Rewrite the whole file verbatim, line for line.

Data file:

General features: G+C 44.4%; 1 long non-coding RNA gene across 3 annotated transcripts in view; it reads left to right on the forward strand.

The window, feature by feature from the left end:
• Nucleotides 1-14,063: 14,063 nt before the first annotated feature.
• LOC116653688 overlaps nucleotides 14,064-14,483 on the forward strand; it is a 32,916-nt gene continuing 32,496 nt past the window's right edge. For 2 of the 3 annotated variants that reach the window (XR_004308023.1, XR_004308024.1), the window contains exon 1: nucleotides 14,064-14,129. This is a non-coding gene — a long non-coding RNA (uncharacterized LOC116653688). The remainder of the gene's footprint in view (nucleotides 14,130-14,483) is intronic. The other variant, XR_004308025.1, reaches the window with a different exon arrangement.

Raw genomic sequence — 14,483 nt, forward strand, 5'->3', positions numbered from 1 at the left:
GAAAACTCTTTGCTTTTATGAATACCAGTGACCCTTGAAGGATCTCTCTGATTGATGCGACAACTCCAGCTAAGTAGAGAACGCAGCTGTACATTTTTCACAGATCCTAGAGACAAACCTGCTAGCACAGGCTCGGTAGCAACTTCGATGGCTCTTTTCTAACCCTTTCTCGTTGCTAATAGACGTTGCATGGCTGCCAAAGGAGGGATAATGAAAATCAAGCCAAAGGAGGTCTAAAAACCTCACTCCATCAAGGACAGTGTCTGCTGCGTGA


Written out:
General features: G+C 44.4%; 1 long non-coding RNA gene across 3 annotated transcripts in view; it reads left to right on the forward strand.

The window, feature by feature from the left end:
• Nucleotides 1-14,063: 14,063 nt before the first annotated feature.
• LOC116653688 overlaps nucleotides 14,064-14,483 on the forward strand; it is a 32,916-nt gene continuing 32,496 nt past the window's right edge. For 2 of the 3 annotated variants that reach the window (XR_004308023.1, XR_004308024.1), the window contains exon 1: nucleotides 14,064-14,129. This is a non-coding gene — a long non-coding RNA (uncharacterized LOC116653688). The remainder of the gene's footprint in view (nucleotides 14,130-14,483) is intronic. The other variant, XR_004308025.1, reaches the window with a different exon arrangement.

Raw genomic sequence — 14,483 nt, forward strand, 5'->3', positions numbered from 1 at the left:
GAAAACTCTTTGCTTTTATGAATACCAGTGACCCTTGAAGGATCTCTCTGATTGATGCGACAACTCCAGCTAAGTAGAGAACGCAGCTGTACATTTTTCACAGATCCTAGAGACAAACCTGCTAGCACAGGCTCGGTAGCAACTTCGATGGCTCTTTTCTAACCCTTTCTCGTTGCTAATAGACGTTGCATGGCTGCCAAAGGAGGGATAATGAAAATCAAGCCAAAGGAGGTCTAAAAACCTCACTCCATCAAGGACAGTGTCTGCTGCGTGA